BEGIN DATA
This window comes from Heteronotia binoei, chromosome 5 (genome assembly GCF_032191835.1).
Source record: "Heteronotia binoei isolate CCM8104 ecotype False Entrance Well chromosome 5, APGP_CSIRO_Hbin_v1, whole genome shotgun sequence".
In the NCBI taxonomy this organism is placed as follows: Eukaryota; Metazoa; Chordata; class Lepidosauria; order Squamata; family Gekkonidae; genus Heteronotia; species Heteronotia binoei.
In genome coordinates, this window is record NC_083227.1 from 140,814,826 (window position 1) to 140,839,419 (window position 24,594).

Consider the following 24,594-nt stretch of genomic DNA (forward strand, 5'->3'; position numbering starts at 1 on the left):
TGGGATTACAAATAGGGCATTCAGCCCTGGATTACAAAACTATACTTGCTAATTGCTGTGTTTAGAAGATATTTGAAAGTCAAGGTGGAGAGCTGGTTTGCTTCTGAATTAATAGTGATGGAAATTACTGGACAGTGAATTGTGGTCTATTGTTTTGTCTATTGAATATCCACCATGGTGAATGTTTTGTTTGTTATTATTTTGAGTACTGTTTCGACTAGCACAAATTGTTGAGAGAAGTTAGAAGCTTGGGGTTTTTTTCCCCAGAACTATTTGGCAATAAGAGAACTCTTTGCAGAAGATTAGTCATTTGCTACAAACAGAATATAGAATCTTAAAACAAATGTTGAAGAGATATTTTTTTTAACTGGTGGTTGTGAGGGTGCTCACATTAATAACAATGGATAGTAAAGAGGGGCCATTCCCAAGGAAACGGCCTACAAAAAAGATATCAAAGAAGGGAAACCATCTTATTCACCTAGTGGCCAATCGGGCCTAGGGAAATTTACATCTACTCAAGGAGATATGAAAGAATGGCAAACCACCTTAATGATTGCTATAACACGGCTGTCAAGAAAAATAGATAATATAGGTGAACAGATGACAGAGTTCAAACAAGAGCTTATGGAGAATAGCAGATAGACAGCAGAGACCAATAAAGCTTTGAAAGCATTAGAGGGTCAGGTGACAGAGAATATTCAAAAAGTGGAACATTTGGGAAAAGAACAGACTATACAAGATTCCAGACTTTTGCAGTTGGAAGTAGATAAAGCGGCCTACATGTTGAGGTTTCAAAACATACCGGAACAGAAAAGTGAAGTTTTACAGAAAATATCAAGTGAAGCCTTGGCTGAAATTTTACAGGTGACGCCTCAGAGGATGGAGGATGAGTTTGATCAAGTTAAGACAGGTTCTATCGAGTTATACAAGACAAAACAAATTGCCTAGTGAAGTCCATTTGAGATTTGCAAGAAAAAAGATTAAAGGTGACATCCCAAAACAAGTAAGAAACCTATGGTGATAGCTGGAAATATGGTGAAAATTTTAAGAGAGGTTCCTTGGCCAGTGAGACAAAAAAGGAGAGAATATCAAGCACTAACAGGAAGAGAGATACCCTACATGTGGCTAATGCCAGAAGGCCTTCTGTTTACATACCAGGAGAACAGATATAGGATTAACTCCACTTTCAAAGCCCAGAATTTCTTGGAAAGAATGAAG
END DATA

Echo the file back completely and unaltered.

This window comes from Heteronotia binoei, chromosome 5 (genome assembly GCF_032191835.1).
Source record: "Heteronotia binoei isolate CCM8104 ecotype False Entrance Well chromosome 5, APGP_CSIRO_Hbin_v1, whole genome shotgun sequence".
In the NCBI taxonomy this organism is placed as follows: Eukaryota; Metazoa; Chordata; class Lepidosauria; order Squamata; family Gekkonidae; genus Heteronotia; species Heteronotia binoei.
In genome coordinates, this window is record NC_083227.1 from 140,814,826 (window position 1) to 140,839,419 (window position 24,594).

Consider the following 24,594-nt stretch of genomic DNA (forward strand, 5'->3'; position numbering starts at 1 on the left):
TGGGATTACAAATAGGGCATTCAGCCCTGGATTACAAAACTATACTTGCTAATTGCTGTGTTTAGAAGATATTTGAAAGTCAAGGTGGAGAGCTGGTTTGCTTCTGAATTAATAGTGATGGAAATTACTGGACAGTGAATTGTGGTCTATTGTTTTGTCTATTGAATATCCACCATGGTGAATGTTTTGTTTGTTATTATTTTGAGTACTGTTTCGACTAGCACAAATTGTTGAGAGAAGTTAGAAGCTTGGGGTTTTTTTCCCCAGAACTATTTGGCAATAAGAGAACTCTTTGCAGAAGATTAGTCATTTGCTACAAACAGAATATAGAATCTTAAAACAAATGTTGAAGAGATATTTTTTTTAACTGGTGGTTGTGAGGGTGCTCACATTAATAACAATGGATAGTAAAGAGGGGCCATTCCCAAGGAAACGGCCTACAAAAAAGATATCAAAGAAGGGAAACCATCTTATTCACCTAGTGGCCAATCGGGCCTAGGGAAATTTACATCTACTCAAGGAGATATGAAAGAATGGCAAACCACCTTAATGATTGCTATAACACGGCTGTCAAGAAAAATAGATAATATAGGTGAACAGATGACAGAGTTCAAACAAGAGCTTATGGAGAATAGCAGATAGACAGCAGAGACCAATAAAGCTTTGAAAGCATTAGAGGGTCAGGTGACAGAGAATATTCAAAAAGTGGAACATTTGGGAAAAGAACAGACTATACAAGATTCCAGACTTTTGCAGTTGGAAGTAGATAAAGCGGCCTACATGTTGAGGTTTCAAAACATACCGGAACAGAAAAGTGAAGTTTTACAGAAAATATCAAGTGAAGCCTTGGCTGAAATTTTACAGGTGACGCCTCAGAGGATGGAGGATGAGTTTGATCAAGTTAAGACAGGTTCTATCGAGTTATACAAGACAAAACAAATTGCCTAGTGAAGTCCATTTGAGATTTGCAAGAAAAAAGATTAAAGGTGACATCCCAAAACAAGTAAGAAACCTATGGTGATAGCTGGAAATATGGTGAAAATTTTAAGAGAGGTTCCTTGGCCAGTGAGACAAAAAAGGAGAGAATATCAAGCACTAACAGGAAGAGAGATACCCTACATGTGGCTAATGCCAGAAGGCCTTCTGTTTACATACCAGGAGAACAGATATAGGATTAACTCCACTTTCAAAGCCCAGAATTTCTTGGAAAGAATGAAG